McKay quotes the historian of science Daniel P. Todes who pointed out (Darwin Without Malthus, Todes 1989) that Kropotkin was simply “The most famous heir to Kessler’s legacy” and “brought a Russian intellectual tradition into contact with a quite different English one.” Todes has shown how Darwin’s ideas on natural selection were welcomed in Russian intellectual and scientific circles, but Darwin’s Malthusian assumptions were seen clearly in Russia for what they were, a product of Darwin’s class, culture and his more capitalistic society in the west.
In the section “Modern Science and Mutual Aid”, McKay looks at how the ideas in Mutual Aid have fared in the light of more recent and contemporary scientific thinking. He concludes that Kropotkin’s ideas have not only stood the test of time, but are now “standard positions in evolutionary theory, biology and anthropology.”
In regards to evolutionary theory, Stephen Jay Gould concludes that “Kropotkin’s basic argument is correct. Struggle does occur in many modes, and some lead to co-operation among members of a species as the best pathway to advantage for individuals” (Kropotkin Was No Crackpot. P.338).
Leading primatologist Frans de Waal and Jessica C Flack argued that Kropotkin was part of a wider tradition “in which the view has been that animals assist each other precisely because by doing so they achieve long term collective benefits of greater value than the short benefits derived from straightforward competition.” And, as de Waal argues, the “fairness principle” in humans has evolved and is “part of our background as co-operative primates.”
Even an establishment science celebrity like Richard Dawkins, author of The Selfish Gene, and The God Delusion, briefly acknowledges Kropotkin in his Unwearing the Rainbow, in a chapter “The Selfish Cooperator”. But Dawkin’s still stereotypes Kropotkin, Margaret Mead and others who stress cooperation in nature, as “gullible”, while nonetheless also questioning Huxley.
But in his work Dawkins has developed arguments why co-operation serves an evolutionary purpose, and stresses that the “selfish gene” does not exclude, and in fact can encourage “mutuality co-operation”. As McKay puts it; “regardless of the assertions of Hobbs and Huxley, there was never a point at which we decided to become social. We are descended from highly social ancestors and … our ancestors lived in groups. This was not an option but an essential survival strategy and from this mutual aid ethics arose.” (p.23).
In a piece titled “Prince Kropotkin’s Ghost”, Melanie Killen and Marina Cords suggest that recent research in developmental psychology and primatology indicates “that human aggressive inclinations are balanced by equally strong tendencies to co-operate with one another - an argument Prince Pîotr Kropotkin made a century ago in Mutual Aid.” They state that “observations from the natural world…. Suggest that there is, in fact, a biological basis for our social predispositions”.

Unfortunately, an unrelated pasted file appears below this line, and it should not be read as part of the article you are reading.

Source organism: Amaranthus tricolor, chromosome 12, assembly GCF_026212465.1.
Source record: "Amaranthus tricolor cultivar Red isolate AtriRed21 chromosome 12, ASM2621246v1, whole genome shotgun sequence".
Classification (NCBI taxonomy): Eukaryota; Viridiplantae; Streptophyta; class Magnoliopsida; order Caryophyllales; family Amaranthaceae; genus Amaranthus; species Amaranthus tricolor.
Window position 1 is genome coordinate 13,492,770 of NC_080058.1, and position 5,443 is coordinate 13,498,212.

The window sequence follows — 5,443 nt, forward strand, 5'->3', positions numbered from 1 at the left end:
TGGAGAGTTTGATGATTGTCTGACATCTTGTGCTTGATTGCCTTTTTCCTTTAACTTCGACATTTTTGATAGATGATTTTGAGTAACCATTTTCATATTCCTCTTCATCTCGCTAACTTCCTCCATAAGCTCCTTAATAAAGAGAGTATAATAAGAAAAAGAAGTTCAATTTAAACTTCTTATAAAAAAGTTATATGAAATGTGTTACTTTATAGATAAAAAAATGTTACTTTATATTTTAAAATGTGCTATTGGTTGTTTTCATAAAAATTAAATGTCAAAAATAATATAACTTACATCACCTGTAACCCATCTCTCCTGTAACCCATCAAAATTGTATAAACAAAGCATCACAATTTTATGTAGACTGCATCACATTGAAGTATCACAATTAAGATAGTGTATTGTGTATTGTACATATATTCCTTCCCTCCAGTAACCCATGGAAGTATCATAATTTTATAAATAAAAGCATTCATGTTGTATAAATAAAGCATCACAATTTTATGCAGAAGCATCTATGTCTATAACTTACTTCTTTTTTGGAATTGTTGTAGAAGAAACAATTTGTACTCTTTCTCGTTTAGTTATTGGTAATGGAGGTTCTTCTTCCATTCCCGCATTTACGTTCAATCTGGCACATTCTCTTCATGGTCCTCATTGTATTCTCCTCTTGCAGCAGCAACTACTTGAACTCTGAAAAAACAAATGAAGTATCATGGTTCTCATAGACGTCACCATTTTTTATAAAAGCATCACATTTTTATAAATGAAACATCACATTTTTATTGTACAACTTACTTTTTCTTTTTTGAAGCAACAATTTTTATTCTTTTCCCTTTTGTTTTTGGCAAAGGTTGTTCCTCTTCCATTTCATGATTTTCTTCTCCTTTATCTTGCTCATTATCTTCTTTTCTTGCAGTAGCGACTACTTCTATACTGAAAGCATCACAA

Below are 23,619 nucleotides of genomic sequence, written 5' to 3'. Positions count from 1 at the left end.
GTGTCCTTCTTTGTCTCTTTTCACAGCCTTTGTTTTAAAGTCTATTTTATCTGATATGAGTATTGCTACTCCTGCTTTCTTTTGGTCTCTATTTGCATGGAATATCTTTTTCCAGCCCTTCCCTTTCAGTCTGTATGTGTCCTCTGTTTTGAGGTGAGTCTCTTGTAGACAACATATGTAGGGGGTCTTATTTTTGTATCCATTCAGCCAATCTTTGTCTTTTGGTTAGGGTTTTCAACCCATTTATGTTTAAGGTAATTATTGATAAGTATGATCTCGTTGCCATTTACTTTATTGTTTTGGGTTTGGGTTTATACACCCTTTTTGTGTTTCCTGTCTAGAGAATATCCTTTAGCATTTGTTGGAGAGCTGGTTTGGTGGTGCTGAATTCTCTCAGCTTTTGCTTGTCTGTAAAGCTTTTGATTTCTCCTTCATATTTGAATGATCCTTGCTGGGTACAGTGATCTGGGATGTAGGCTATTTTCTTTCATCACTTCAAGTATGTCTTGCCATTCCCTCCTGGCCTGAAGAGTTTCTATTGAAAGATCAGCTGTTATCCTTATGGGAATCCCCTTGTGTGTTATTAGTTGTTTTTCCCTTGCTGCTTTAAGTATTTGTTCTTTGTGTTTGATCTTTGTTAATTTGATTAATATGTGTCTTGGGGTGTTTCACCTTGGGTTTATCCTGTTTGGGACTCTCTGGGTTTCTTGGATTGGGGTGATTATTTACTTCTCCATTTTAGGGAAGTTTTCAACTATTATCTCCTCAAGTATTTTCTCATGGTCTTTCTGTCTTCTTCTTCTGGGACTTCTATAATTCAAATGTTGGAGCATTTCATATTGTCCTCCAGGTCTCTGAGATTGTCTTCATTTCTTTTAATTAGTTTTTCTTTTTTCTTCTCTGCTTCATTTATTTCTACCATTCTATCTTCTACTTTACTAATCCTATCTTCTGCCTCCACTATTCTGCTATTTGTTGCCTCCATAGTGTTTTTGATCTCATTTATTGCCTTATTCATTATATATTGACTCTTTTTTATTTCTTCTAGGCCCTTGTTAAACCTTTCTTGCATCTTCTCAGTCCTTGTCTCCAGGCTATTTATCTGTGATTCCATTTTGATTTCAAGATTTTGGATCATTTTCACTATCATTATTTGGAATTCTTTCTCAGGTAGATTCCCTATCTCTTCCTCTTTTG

Perhaps part of the paradox of mutual aid in human interactions is that cooperation and competition are not always opposites but often overlap. What is referred to as “friendly competition”, for example, involves both mutually beneficially competition and highly complex co-operation at the same time. Much competition in human society, whether friendly or hostile, needs high levels of one sort or another to organise it.
McKay’s pamphlet also helps to correct some common myths and misunderstandings about Mutual Aid. For a start, even a simple consulting of the book’s subtitle, A Factor of Evolution , never mind a proper full reading of the book, shows the book is not claiming mutual aid to be THE only factor in evolution. Kropotkin was not denying the existence of competition in nature or the role of struggle in natural evolution, nor in human history.
Nor does Mutual Aid show Kropotkin to be in denial of the nasty side of human behaviour. Indeed, as McKay argues, Kropotkin “became an anarchist, …. Precisely because he saw the horrors and evils of class society.” Kropotkin’s research “traced the evolution of mutual aid through human history, showing when (and how) it was overwhelmed by mutual struggle (another key factor of evolution), and showed how it provided the foundation for continual efforts at co-operative self-emancipation from various forms of domination…” (p.30).
In pages 26-27 of Mutual Aid Kropotkin noted that “when mutual aid institutions… began… to lose their primitive character, to be invaded by parasitic growths, and thus to become hindrances to progress, the revolt of individuals against these institutions took always two different aspects. Part of those who rose up strove to purify the old institutions, or to work out a higher form of commonwealth.” But at the same time, others “endeavoured to break down the protective institutions of mutual support, with no other intention but to increase their own wealth and their own powers.” In this conflict “Lies the real tragedy of history.”
Kropotkin also understood the difference between hierarchical organisations and imposed co-operation between bosses and workers, and genuine free and equal mutual aid and solidarity in resistance to them. In the context of his times he pointed to workers’ unions, strikes, and cooperatives as examples of mutual aid, as a means for the working classes to start fighting back within a hostile social environment. So as well as countering hostile attacks on Kropotkin from neoliberals like Matt Ridley and Steve Jones, McKay also deals with some misunderstandings from libertarian socialists and Marxists like Maurice Brinton and Paul Mattick, who mistakenly stereotyped Kropotkin’s argument as ignoring the need for class struggle.
McKay concludes that Mutual Aid is still important today because many of the justifications for capitalism on the political right, and for state control on the left, retain traces of the old Social Darwinian rationale he was opposing in the 19th century. Given the current capitalist and statist reality, Kropotkin’s Mutual Aid according to McKay, is still an important antidote to the dominant culture, and it emphasises that “we need not live like this and that there is nothing in ‘nature’ which precludes transcending capitalism.”
Kropotkin has often been misunderstood in the west, even by many western anarchists, perhaps as just some lone gentle bearded eccentric with nice philosophical ideas about federalism and people co-operating. Iain McKay’s excellent, readable, and very thorough pamphlet helps put Kropotkin and Mutual Aid into proper context. If you are tempted to get your hands on the new Freedom Press edition of Mutual Aid, then first grab yourself a copy of this extended introduction and evaluation.